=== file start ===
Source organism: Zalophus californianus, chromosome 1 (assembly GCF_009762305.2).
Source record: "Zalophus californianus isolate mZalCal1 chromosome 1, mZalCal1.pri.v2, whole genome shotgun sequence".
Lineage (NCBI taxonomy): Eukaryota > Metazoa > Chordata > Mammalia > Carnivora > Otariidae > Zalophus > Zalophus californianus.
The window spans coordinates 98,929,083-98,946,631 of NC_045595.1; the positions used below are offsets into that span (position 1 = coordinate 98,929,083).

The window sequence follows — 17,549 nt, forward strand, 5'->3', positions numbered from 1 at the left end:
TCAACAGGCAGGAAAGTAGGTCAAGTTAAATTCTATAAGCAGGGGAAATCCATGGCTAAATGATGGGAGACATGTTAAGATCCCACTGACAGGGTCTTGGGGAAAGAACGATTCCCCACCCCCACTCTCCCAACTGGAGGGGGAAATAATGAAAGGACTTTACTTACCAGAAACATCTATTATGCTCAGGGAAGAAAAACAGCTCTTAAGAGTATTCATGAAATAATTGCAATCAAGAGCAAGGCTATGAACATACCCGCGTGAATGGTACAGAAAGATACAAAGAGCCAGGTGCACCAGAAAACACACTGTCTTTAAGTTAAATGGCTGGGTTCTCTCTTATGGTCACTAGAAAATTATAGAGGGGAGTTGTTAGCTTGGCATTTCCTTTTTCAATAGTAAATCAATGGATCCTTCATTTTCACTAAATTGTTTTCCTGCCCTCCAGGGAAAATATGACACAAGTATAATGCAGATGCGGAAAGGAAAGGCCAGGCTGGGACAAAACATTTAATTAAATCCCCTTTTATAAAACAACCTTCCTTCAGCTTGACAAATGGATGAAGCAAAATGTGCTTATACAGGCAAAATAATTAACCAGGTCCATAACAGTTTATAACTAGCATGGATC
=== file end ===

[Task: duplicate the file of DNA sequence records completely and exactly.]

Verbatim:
Source organism: Zalophus californianus, chromosome 1 (assembly GCF_009762305.2).
Source record: "Zalophus californianus isolate mZalCal1 chromosome 1, mZalCal1.pri.v2, whole genome shotgun sequence".
Lineage (NCBI taxonomy): Eukaryota > Metazoa > Chordata > Mammalia > Carnivora > Otariidae > Zalophus > Zalophus californianus.
The window spans coordinates 98,929,083-98,946,631 of NC_045595.1; the positions used below are offsets into that span (position 1 = coordinate 98,929,083).

The window sequence follows — 17,549 nt, forward strand, 5'->3', positions numbered from 1 at the left end:
TCAACAGGCAGGAAAGTAGGTCAAGTTAAATTCTATAAGCAGGGGAAATCCATGGCTAAATGATGGGAGACATGTTAAGATCCCACTGACAGGGTCTTGGGGAAAGAACGATTCCCCACCCCCACTCTCCCAACTGGAGGGGGAAATAATGAAAGGACTTTACTTACCAGAAACATCTATTATGCTCAGGGAAGAAAAACAGCTCTTAAGAGTATTCATGAAATAATTGCAATCAAGAGCAAGGCTATGAACATACCCGCGTGAATGGTACAGAAAGATACAAAGAGCCAGGTGCACCAGAAAACACACTGTCTTTAAGTTAAATGGCTGGGTTCTCTCTTATGGTCACTAGAAAATTATAGAGGGGAGTTGTTAGCTTGGCATTTCCTTTTTCAATAGTAAATCAATGGATCCTTCATTTTCACTAAATTGTTTTCCTGCCCTCCAGGGAAAATATGACACAAGTATAATGCAGATGCGGAAAGGAAAGGCCAGGCTGGGACAAAACATTTAATTAAATCCCCTTTTATAAAACAACCTTCCTTCAGCTTGACAAATGGATGAAGCAAAATGTGCTTATACAGGCAAAATAATTAACCAGGTCCATAACAGTTTATAACTAGCATGGATC